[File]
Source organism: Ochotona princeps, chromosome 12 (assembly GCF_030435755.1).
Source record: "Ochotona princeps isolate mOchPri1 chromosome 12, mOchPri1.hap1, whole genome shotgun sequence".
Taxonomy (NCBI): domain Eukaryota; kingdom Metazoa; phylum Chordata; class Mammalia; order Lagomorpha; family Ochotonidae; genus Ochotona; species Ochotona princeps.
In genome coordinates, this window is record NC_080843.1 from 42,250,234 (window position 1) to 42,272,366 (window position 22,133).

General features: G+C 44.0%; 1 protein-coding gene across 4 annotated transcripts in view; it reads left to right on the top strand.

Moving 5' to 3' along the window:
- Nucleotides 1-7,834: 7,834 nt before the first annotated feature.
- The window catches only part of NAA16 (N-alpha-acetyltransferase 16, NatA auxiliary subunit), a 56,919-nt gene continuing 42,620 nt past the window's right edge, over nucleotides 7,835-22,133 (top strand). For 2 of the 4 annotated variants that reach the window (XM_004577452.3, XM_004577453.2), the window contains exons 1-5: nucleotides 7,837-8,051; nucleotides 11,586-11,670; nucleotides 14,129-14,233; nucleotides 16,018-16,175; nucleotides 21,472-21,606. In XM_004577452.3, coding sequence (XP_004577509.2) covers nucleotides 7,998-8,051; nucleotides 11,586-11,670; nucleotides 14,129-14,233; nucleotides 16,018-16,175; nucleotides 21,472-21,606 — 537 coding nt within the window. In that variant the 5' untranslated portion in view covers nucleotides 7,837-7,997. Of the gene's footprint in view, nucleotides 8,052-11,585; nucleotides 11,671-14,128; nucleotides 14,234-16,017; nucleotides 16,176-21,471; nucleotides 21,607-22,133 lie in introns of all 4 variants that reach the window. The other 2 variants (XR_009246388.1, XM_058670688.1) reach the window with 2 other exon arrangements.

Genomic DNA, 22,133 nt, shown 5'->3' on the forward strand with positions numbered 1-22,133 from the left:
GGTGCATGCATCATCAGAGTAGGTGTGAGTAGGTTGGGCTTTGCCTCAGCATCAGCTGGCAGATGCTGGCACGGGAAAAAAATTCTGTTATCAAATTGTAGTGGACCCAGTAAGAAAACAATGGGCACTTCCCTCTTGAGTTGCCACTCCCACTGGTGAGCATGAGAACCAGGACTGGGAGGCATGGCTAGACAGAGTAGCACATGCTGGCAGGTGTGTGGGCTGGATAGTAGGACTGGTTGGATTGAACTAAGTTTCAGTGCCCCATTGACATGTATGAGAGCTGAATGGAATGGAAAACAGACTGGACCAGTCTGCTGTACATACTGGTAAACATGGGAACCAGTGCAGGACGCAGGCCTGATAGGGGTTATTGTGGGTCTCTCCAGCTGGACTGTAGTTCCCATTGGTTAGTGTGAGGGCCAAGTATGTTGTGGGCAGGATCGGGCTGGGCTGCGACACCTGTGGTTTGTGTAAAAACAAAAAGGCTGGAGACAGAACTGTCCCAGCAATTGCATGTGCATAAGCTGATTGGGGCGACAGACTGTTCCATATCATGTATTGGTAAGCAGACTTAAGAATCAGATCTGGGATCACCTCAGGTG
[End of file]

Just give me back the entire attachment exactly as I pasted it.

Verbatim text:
Source organism: Ochotona princeps, chromosome 12 (assembly GCF_030435755.1).
Source record: "Ochotona princeps isolate mOchPri1 chromosome 12, mOchPri1.hap1, whole genome shotgun sequence".
Taxonomy (NCBI): domain Eukaryota; kingdom Metazoa; phylum Chordata; class Mammalia; order Lagomorpha; family Ochotonidae; genus Ochotona; species Ochotona princeps.
In genome coordinates, this window is record NC_080843.1 from 42,250,234 (window position 1) to 42,272,366 (window position 22,133).

General features: G+C 44.0%; 1 protein-coding gene across 4 annotated transcripts in view; it reads left to right on the top strand.

Moving 5' to 3' along the window:
- Nucleotides 1-7,834: 7,834 nt before the first annotated feature.
- The window catches only part of NAA16 (N-alpha-acetyltransferase 16, NatA auxiliary subunit), a 56,919-nt gene continuing 42,620 nt past the window's right edge, over nucleotides 7,835-22,133 (top strand). For 2 of the 4 annotated variants that reach the window (XM_004577452.3, XM_004577453.2), the window contains exons 1-5: nucleotides 7,837-8,051; nucleotides 11,586-11,670; nucleotides 14,129-14,233; nucleotides 16,018-16,175; nucleotides 21,472-21,606. In XM_004577452.3, coding sequence (XP_004577509.2) covers nucleotides 7,998-8,051; nucleotides 11,586-11,670; nucleotides 14,129-14,233; nucleotides 16,018-16,175; nucleotides 21,472-21,606 — 537 coding nt within the window. In that variant the 5' untranslated portion in view covers nucleotides 7,837-7,997. Of the gene's footprint in view, nucleotides 8,052-11,585; nucleotides 11,671-14,128; nucleotides 14,234-16,017; nucleotides 16,176-21,471; nucleotides 21,607-22,133 lie in introns of all 4 variants that reach the window. The other 2 variants (XR_009246388.1, XM_058670688.1) reach the window with 2 other exon arrangements.

Genomic DNA, 22,133 nt, shown 5'->3' on the forward strand with positions numbered 1-22,133 from the left:
GGTGCATGCATCATCAGAGTAGGTGTGAGTAGGTTGGGCTTTGCCTCAGCATCAGCTGGCAGATGCTGGCACGGGAAAAAAATTCTGTTATCAAATTGTAGTGGACCCAGTAAGAAAACAATGGGCACTTCCCTCTTGAGTTGCCACTCCCACTGGTGAGCATGAGAACCAGGACTGGGAGGCATGGCTAGACAGAGTAGCACATGCTGGCAGGTGTGTGGGCTGGATAGTAGGACTGGTTGGATTGAACTAAGTTTCAGTGCCCCATTGACATGTATGAGAGCTGAATGGAATGGAAAACAGACTGGACCAGTCTGCTGTACATACTGGTAAACATGGGAACCAGTGCAGGACGCAGGCCTGATAGGGGTTATTGTGGGTCTCTCCAGCTGGACTGTAGTTCCCATTGGTTAGTGTGAGGGCCAAGTATGTTGTGGGCAGGATCGGGCTGGGCTGCGACACCTGTGGTTTGTGTAAAAACAAAAAGGCTGGAGACAGAACTGTCCCAGCAATTGCATGTGCATAAGCTGATTGGGGCGACAGACTGTTCCATATCATGTATTGGTAAGCAGACTTAAGAATCAGATCTGGGATCACCTCAGGTG